The EEOC has made progress but continues to face major challenges in adequately addressing the large backlog of private-sector discrimination charges. According to preliminary data, the charge inventory at the end of FY 2011 was decreased by 8,785 charges. Total receipts for 2011 were 99,947. Total resolutions were 112,499 and total pending at the end of FY 2011 was 86,921.
The Office of Field Programs (OFP) attributes its progress to its efforts to create performance goals that were more in line with the Chair’s vision on how the reduction of inventory should be achieved. OFP also attributed their progress to two new major program initiatives. One initiative focused on identifying best practices that increase the effectiveness of the work completed by front line staff including investigators, supervisors, and managers. This initiative has been partially implemented for investigators resulting in the issuance of a handbook for use in managing their individual caseloads. Similarly, OFP indicates that a handbook is being developed to help field management manage the inventories in their offices.
The second OFP initiative is currently being reviewed by agency leadership. This initiative includes an operations plan to manage and reduce charge inventory. The plan includes elements of a results oriented approach to measuring the performance of the agency in charge processing. For instance, the plan proposes to implement mechanisms to achieve consistent productivity throughout the fiscal year.
OFP lost approximately seven percent of its investigators during 2009-2010. However, despite the increasing challenges presented by a declining budget, the lost of frontline staff, and expanding enforcement responsibilities, OFP’s new program initiatives have shown a positive impact on the reduction of the charge inventory. Additional sustained progress in this area is conditioned upon approval of this plan.
November 10, 2011
TO : Jacqueline A. Berrien, Chair
FROM : Milton A. Mayo, Jr., Inspector General
SUBJECT : FY 2011 Agency Compliance with the Federal Managers’ Financial Integrity Act (OIG Report No. 2011-04-AIC)
The Federal Managers’ Financial Integrity Act (FMFIA), P.L. 97-255, as well as the Office of Management and Budget’s (OMB) Circular A-123, Management Accountability and Control, establish specific requirements for management controls. Each agency head must establish controls to reasonably ensure that: (1) obligations and costs are in compliance with applicable laws; (2) funds, property and other assets are safeguarded against waste, loss, unauthorized use, or misappropriation; and (3) revenues and expenditures applicable to agency operations are properly recorded and accounted for in order to permit the preparation of reliable financial and statistical reports, as well as to maintain accountability over the assets. FMFIA further requires each executive agency head, on the basis of an evaluation conducted in accordance with applicable guidelines, to prepare and submit a signed statement to the President disclosing that agency’s system of internal accounting and administrative control fully comply with requirements established in FMFIA.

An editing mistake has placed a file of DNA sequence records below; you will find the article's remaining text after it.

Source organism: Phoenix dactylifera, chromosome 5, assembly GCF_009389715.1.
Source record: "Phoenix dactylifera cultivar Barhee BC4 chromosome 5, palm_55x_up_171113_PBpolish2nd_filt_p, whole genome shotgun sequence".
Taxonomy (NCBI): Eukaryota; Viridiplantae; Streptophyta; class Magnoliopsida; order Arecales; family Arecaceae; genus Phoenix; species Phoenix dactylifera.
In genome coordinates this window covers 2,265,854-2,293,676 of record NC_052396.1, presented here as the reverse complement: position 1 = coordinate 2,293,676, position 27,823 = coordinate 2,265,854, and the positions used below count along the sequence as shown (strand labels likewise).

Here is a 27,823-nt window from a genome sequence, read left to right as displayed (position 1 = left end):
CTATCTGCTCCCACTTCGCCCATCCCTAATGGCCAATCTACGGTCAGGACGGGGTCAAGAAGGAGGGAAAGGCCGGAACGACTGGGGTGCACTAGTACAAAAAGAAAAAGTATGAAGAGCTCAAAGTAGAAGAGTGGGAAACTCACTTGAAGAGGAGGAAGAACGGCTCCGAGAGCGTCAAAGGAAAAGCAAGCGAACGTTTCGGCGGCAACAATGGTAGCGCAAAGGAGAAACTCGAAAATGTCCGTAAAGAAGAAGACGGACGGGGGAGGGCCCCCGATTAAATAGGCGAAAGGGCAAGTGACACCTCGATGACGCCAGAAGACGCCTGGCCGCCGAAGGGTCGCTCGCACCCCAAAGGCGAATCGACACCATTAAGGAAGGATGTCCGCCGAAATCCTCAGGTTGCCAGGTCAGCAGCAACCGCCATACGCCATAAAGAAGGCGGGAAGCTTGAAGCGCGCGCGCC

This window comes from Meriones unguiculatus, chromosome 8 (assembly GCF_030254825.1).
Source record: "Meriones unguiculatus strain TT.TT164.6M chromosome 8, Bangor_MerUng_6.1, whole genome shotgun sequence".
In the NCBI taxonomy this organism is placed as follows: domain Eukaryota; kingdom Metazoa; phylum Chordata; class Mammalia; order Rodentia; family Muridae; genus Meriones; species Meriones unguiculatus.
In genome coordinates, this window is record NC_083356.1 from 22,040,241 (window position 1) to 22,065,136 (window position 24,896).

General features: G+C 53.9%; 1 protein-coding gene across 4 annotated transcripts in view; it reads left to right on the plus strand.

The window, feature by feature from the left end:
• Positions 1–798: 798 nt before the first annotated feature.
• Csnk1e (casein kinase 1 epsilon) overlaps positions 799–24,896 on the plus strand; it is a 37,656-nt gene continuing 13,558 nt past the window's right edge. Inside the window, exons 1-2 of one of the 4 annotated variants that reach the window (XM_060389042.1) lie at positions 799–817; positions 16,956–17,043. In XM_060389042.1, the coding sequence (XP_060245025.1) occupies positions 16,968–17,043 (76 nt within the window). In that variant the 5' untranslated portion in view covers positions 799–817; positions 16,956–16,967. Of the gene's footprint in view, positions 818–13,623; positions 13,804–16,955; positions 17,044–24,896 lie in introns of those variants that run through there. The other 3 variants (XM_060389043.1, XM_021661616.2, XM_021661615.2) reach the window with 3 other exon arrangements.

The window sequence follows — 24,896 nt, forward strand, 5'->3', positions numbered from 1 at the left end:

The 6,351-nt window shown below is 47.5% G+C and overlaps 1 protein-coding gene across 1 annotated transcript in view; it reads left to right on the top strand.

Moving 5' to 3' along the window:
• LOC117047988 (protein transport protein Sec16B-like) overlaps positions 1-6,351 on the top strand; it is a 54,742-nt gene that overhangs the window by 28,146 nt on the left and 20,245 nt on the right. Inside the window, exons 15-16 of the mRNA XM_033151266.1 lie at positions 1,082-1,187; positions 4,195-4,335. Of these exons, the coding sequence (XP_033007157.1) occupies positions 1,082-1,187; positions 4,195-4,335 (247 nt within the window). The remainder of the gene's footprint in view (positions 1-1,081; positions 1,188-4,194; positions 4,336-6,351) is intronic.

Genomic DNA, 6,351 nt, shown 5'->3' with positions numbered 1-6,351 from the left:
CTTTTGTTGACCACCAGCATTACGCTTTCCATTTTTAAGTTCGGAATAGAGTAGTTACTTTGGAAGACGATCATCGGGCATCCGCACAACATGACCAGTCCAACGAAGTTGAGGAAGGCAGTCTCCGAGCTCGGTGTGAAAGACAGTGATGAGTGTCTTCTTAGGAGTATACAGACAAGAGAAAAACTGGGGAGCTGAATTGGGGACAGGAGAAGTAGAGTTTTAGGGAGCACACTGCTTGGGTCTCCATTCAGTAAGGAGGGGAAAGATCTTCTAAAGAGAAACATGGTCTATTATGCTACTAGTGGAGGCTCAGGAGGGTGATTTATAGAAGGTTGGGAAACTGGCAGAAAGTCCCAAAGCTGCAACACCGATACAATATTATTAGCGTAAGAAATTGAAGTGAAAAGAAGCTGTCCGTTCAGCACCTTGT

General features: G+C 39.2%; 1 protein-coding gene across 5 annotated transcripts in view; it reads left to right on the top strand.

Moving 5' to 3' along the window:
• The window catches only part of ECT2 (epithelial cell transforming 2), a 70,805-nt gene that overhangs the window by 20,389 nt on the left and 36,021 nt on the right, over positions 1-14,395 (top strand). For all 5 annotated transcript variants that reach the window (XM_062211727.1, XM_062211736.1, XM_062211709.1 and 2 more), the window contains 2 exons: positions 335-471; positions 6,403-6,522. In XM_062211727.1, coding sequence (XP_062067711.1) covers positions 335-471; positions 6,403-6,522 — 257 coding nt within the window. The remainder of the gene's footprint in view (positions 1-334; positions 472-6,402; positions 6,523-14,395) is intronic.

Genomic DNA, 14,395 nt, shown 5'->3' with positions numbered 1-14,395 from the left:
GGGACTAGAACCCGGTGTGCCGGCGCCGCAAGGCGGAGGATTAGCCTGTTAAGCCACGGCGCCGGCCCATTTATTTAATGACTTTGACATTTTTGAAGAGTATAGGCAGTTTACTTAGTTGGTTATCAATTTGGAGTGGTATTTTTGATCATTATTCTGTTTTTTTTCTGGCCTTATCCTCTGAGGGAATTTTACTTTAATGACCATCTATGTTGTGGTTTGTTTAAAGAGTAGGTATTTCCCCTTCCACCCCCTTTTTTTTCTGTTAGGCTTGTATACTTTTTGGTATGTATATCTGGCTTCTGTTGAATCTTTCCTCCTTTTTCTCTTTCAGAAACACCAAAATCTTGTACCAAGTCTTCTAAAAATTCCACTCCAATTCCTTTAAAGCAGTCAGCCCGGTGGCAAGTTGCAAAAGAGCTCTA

EEOC Order 195.001, Internal Control Systems requires the Office of Inspector General (OIG) to annually provide a written advisory to the Chair on whether the management control evaluation process complied with OMB guidelines. On November 8, 2011, the Office of Research, Information and Planning (ORIP) submitted EEOC’s Fiscal Year 2011 FMFIA Assurance Statement to the Chair and to the OIG for review. The OIG reviewed: (1) assurance statements submitted by headquarters and district directors attesting that their systems of management accountability and control were effective and that resources under their control were used consistent with the agency’s mission and complied with FMFIA; (2) all functional area summary tables, and functional area reports; and (3) ORIP’s Fiscal year 2011 Federal Managers’ Financial Integrity Act Assurance Statement, and Assurance Statement Letter, and attachments. Based on our limited independent assessment of this year’s process, OIG is pleased to advise you that the Agency’s management control evaluation was conducted in accordance with OMB and FMFIA regulations.
Further, based on the results of audits, evaluations, and investigations conducted by OIG during Fiscal Year 2011, OIG concurs with ORIP’s assertion that the Agency had no material weaknesses during this reporting cycle.
OIG concurs with ORIP’s reporting of 10 instances of financial non-conformances. Of the 10 financial non-conformances, all were corrected in FY 2011.